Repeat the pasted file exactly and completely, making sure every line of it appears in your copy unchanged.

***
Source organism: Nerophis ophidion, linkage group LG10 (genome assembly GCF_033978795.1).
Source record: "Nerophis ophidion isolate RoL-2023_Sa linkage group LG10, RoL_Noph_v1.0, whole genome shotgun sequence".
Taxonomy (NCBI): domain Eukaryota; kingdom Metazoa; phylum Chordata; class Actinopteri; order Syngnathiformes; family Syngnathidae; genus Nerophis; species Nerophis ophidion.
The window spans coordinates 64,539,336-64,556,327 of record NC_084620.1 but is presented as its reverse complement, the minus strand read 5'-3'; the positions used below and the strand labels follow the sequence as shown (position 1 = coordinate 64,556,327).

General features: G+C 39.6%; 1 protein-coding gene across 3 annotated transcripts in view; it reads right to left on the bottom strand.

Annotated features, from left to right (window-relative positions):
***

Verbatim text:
Source organism: Nerophis ophidion, linkage group LG10 (genome assembly GCF_033978795.1).
Source record: "Nerophis ophidion isolate RoL-2023_Sa linkage group LG10, RoL_Noph_v1.0, whole genome shotgun sequence".
Taxonomy (NCBI): domain Eukaryota; kingdom Metazoa; phylum Chordata; class Actinopteri; order Syngnathiformes; family Syngnathidae; genus Nerophis; species Nerophis ophidion.
The window spans coordinates 64,539,336-64,556,327 of record NC_084620.1 but is presented as its reverse complement, the minus strand read 5'-3'; the positions used below and the strand labels follow the sequence as shown (position 1 = coordinate 64,556,327).

General features: G+C 39.6%; 1 protein-coding gene across 3 annotated transcripts in view; it reads right to left on the bottom strand.

Annotated features, from left to right (window-relative positions):